automatic constructors a la GLSL?

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automatic constructors a la GLSL?

Dominic Laflamme
Hello,
Please excuse the newbiness of this post.
I am porting a bunch of GLSL code over to LLVM and am wondering how I can setup constructors for a certain type.

example:

<snip>
typedef float float4 __attribute__((ext_vector_type(4)));

float4 float4(float r, float g, float b, float a )
{
float4 ret = {r,g,b,a};
return ret;
}

float4 float4(float r, float g, float b )
{
float4 ret = {r,g,b,1.0};
return ret;
}
</snip>

Of course this wont work since the function are using the same name, but any idea how I can setup these types of constructors? Should I declare float4 as a struct and overload the constructors? Can the ext_vector_type extension provide some help?

cheers.


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Re: automatic constructors a la GLSL?

John McCall
<base href="x-msg://2973/">
On Sep 9, 2010, at 4:23 AM, Dominic Laflamme wrote:
I am porting a bunch of GLSL code over to LLVM and am wondering how I can setup constructors for a certain type. 

example:

<snip>
typedef float float4 __attribute__((ext_vector_type(4)));

float4 float4(float r, float g, float b, float a )
{
float4 ret = {r,g,b,a};
return ret;
}

float4 float4(float r, float g, float b )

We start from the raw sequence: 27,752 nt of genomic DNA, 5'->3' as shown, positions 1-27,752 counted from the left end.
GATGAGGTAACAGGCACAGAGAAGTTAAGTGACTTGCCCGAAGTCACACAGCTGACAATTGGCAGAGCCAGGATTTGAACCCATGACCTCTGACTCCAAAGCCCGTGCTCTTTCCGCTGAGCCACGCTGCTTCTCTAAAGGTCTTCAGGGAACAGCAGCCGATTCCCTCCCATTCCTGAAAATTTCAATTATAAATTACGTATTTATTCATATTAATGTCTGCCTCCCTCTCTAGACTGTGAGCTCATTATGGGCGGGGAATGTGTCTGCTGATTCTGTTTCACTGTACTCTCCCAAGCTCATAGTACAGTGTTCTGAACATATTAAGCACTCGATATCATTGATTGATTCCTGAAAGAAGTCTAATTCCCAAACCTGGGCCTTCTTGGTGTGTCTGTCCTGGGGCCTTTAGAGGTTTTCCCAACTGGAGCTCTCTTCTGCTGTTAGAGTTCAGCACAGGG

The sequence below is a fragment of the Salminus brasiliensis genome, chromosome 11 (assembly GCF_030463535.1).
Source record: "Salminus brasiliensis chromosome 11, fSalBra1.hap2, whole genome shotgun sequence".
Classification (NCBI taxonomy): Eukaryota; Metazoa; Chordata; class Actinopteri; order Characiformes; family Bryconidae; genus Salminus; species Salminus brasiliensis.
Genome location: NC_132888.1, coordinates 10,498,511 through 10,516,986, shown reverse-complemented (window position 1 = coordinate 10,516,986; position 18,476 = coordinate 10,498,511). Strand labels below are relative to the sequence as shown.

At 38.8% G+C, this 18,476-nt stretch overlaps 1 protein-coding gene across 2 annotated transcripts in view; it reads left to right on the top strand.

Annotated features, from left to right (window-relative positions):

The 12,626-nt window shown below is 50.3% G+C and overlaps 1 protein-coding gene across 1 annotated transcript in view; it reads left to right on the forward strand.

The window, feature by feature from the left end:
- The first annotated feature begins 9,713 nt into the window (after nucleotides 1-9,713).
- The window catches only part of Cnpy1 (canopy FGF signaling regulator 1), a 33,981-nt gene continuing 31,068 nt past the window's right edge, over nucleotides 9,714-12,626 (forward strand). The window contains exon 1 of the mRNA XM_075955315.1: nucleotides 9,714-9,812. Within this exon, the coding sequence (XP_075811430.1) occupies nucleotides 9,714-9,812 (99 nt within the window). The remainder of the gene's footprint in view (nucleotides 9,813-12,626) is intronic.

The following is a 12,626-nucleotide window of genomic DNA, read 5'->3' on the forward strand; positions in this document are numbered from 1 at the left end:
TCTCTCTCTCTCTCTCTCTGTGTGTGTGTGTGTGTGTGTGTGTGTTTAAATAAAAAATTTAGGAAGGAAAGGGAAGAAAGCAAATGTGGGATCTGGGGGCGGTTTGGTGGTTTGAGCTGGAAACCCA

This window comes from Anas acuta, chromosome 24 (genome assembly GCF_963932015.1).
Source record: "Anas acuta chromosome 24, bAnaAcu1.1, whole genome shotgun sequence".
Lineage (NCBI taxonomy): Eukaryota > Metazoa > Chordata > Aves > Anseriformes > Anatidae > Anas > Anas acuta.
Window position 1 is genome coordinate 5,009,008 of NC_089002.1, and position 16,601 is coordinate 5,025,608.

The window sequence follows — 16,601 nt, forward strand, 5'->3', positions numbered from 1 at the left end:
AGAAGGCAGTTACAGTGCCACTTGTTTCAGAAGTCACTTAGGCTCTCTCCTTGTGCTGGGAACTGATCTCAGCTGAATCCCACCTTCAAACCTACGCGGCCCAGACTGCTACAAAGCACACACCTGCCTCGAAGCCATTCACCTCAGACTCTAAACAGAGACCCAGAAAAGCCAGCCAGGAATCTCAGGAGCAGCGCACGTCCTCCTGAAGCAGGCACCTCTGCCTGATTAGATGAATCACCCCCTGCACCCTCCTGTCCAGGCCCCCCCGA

{
float4 ret = {r,g,b,1.0};
return ret;
}
</snip>

Of course this wont work since the function are using the same name, but any idea how I can setup these types of constructors? Should I declare float4 as a struct and overload the constructors? Can the ext_vector_type extension provide some help?

In C++, you could certainly just make float4 a class that wraps a vector and has an implicit conversion to vector type.  Alternatively, if you're willing to use different function names, you can just make these overloaded functions.  Otherwise I don't think there's a reasonable solution short of inventing a crazy new language feature.

It's not unreasonable for us to support direct-initialization of vector types a la 'float4(a,b,c,d)' as a generic form of vector initialization in C++, but obviously that wouldn't extend to the three-argument version.

John.

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Re: automatic constructors a la GLSL?